A Scarce Photo of Houdini on the 91st Anniversary of His Death

By Tom Interval

There’s no enviable day to die, but if you’re a magician, and you have to cash in your chips, anyway, it might as well be on Halloween. That’s exactly what Harry Houdini did 91 years ago today: October 31, 1926, 1:26 p.m., age 52.

Of course, it wasn’t intentional. And of all the things that could have killed a daredevil like him—drowning, suffocation, strangulation, plummeting—it was peritonitis that ultimately did him in. I suspect that today at least some Houdini and history bloggers will expound on the myths, realities, and ironies of the pioneering showman’s demise, so I won’t offer you more of that.

Instead, here’s a scarce photo of the man, upside down as he often was (hence the danger of plummeting). It was published in The New York Times on August 29, 1920, with the caption, “HARRY HOUDINI, HANDCUFF KING, Freeing Himself from a Straight-jacket While Suspended in the Air at the Police Field Day Games at the Gravesend Race Track.”

To read the full article about this photo, please visit my Houdini blog: Houdini’s Suspended Straitjacket Escape at Police Field Day Games. In the mean time, Happy Halloween and Houdini Remembrance Day!

 

 

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Houdini Jack-o’-Lantern 2017

By Tom Interval

Last year I skipped my annual ritual of carving a Harry Houdini jack-o’-lantern, but I made one this year! Here’s one picture. To see a few more, see my Houdini blog. Hope you have a happy and safe Halloween!

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My Split-Second Appearance on a 1990 Busch Gardens Commercial

By Tom Interval

Tom Interval on a 1990 Busch Gardens TV commercialEven in 1988, $50 didn’t seem like a lot of money to be in a television commercial. But who was I to complain? I was doing what I loved for a living at a super-cool theme park to which I had unlimited access. Besides, the gig was a non-speaking part, so I didn’t even have to join the Screen Actors Guild (SAG).

Busch Gardens Williamsburg (as in Williamsburg, Virginia) ended up using only about one second of  my performance in the commercial. So that’s $50 per second. Hmm. Eight hours in a typical workday, which equals 480 minutes, which equals 28,800 seconds, which, at $50 per second, equals $1,440,000 per day. I could scrape by on that.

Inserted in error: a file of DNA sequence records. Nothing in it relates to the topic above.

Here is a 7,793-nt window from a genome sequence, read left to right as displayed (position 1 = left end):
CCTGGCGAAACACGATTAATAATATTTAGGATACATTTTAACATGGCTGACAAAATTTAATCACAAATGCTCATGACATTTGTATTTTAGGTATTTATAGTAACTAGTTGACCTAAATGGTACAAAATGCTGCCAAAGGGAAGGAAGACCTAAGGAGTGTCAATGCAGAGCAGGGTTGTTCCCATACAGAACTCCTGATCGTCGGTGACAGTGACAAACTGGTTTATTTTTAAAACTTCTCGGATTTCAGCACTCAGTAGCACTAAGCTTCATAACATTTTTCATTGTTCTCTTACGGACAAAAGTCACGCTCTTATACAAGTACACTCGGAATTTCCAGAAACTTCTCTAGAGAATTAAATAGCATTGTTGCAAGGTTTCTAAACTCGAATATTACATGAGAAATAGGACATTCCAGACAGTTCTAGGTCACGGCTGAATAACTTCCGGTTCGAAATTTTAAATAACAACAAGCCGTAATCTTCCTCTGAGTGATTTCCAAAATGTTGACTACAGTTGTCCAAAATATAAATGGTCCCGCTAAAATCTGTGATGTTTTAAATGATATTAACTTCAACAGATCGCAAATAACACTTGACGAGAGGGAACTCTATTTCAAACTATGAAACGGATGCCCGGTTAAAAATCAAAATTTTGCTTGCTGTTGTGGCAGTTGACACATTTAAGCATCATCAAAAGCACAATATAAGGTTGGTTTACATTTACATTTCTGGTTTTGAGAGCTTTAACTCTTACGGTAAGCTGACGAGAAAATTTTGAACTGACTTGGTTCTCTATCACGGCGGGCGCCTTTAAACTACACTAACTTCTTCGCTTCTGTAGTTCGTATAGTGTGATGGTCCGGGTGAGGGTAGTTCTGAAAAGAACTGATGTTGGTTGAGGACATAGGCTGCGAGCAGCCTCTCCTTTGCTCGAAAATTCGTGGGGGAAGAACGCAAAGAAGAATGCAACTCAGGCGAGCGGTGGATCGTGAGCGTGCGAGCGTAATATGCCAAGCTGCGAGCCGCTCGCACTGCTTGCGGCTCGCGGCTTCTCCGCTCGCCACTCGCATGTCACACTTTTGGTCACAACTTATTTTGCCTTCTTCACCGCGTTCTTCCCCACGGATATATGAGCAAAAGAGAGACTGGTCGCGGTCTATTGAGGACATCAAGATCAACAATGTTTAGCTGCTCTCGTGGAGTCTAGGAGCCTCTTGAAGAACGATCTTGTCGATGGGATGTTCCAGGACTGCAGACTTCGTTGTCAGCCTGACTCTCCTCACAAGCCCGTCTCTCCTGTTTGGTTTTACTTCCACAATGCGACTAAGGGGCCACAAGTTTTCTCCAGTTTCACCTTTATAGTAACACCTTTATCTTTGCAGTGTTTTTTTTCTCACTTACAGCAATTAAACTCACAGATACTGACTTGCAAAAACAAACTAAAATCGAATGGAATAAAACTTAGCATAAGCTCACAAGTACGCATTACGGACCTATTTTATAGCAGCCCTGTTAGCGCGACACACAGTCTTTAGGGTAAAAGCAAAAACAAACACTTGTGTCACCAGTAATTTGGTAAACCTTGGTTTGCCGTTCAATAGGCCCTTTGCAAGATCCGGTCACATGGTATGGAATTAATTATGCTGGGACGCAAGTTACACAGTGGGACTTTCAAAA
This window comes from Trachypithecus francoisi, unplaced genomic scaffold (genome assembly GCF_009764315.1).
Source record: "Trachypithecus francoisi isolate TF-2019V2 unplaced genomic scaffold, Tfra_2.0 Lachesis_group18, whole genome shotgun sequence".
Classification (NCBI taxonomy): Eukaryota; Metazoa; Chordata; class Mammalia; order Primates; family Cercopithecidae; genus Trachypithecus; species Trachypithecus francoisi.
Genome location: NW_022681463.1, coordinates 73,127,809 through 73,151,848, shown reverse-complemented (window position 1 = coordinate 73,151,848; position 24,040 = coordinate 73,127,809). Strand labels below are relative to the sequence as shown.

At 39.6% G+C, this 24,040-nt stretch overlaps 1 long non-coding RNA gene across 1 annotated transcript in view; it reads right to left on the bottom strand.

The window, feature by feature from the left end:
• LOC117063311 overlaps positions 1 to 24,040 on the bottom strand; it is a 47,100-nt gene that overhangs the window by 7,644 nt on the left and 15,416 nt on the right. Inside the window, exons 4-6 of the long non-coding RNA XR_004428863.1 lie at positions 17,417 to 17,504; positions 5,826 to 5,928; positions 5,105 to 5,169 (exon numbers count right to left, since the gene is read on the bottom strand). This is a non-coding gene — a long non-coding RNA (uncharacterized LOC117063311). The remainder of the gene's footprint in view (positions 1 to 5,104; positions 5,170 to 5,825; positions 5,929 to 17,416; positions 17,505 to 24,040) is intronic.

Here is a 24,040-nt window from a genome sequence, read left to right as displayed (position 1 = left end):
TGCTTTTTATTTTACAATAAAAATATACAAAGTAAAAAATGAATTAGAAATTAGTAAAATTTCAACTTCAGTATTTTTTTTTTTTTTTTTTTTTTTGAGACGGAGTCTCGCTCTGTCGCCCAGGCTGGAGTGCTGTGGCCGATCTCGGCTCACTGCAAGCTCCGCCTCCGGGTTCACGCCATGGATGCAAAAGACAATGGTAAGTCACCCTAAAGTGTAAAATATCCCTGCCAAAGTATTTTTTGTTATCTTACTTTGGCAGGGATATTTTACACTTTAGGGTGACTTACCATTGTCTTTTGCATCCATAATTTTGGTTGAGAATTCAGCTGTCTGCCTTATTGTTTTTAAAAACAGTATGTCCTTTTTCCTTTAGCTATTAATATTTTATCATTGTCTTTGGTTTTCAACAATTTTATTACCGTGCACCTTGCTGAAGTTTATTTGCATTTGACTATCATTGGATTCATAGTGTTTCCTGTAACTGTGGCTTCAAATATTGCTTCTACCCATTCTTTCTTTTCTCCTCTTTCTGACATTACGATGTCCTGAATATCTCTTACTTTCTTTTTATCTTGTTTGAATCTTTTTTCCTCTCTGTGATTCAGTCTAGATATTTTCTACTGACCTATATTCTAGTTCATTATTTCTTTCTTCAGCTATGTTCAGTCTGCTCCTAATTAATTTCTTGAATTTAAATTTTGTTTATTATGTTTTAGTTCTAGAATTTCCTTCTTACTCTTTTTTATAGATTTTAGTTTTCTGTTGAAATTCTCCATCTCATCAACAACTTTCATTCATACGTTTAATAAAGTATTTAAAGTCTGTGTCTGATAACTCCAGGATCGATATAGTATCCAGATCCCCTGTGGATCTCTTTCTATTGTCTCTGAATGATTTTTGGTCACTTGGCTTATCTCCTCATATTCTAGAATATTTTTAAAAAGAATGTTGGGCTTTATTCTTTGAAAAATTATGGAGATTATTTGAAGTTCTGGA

Hey, a man can dream, can’t he?

As it turned out, not only did I not end up with millions of dollars, I didn’t even get a copy of the tape, despite my repeated requests to Busch over the years.

Fast-forward to 2017, a year that exists in the age of YouTube, the online video storehouse featuring everything from cat juggling to tutorials on quantum mechanics. Fortunately, it didn’t take a physics lesson to finally find the Busch commercial I’m in.

An anonymous guy in Halifax, Nova Scotia, who calls himself Betamax King, recorded the commercial back in 1990, two years after it was filmed. He has more than one YouTube channel jam-packed with old video and audio clips he’s collected over the years.

Here’s the 30-second commercial with my appearance in all of its one-second glory. Do you think it’s worth 50 bucks?

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Happy 83rd Birthday to Harry Blackstone Jr.

By Tom Interval

1934 was an eventful year:

  • Harry Blackstone Jr., Pittsburgh, 1981

    Harry Blackstone Jr., Pittsburgh, 1981

    The first Flash Gordon comic strip was published.

  • Nepal and Bihar experienced one of the worst earthquakes ever to hit those areas.
  • Fuji Photo Film Co., Ltd., now known as Fujifilm, was established.
  • The famous “surgeon’s photograph” of the Loch Ness Monster was first published (and dismissed as a hoax some 60 years later).
  • The first Three Stooges short, Woman Haters, was released.
  • Bonnie and Clyde were killed by a posse of four Texas officers.
  • The Dionne quintuplets—the first quintuplets to survive infancy—were born.
  • Donald Duck debuted in the short film, The Wise Little Hen.
  • Adolf Hitler became the Führer of Nazi Germany.

That was the era in which Harry Blackstone Jr., “America’s foremost magician,” was born, on this day 83 years ago.

I’ve written about Harry on this blog a few times before, so I don’t have a lot to say today accept, simply, happy birthday, Harry. You were one of the great entertainers of my era and truly a kind soul. Thank you for the magic you’ve added to your audiences’ lives over the years and for the inspiration you’ve sparked in the hearts of many aspiring magicians.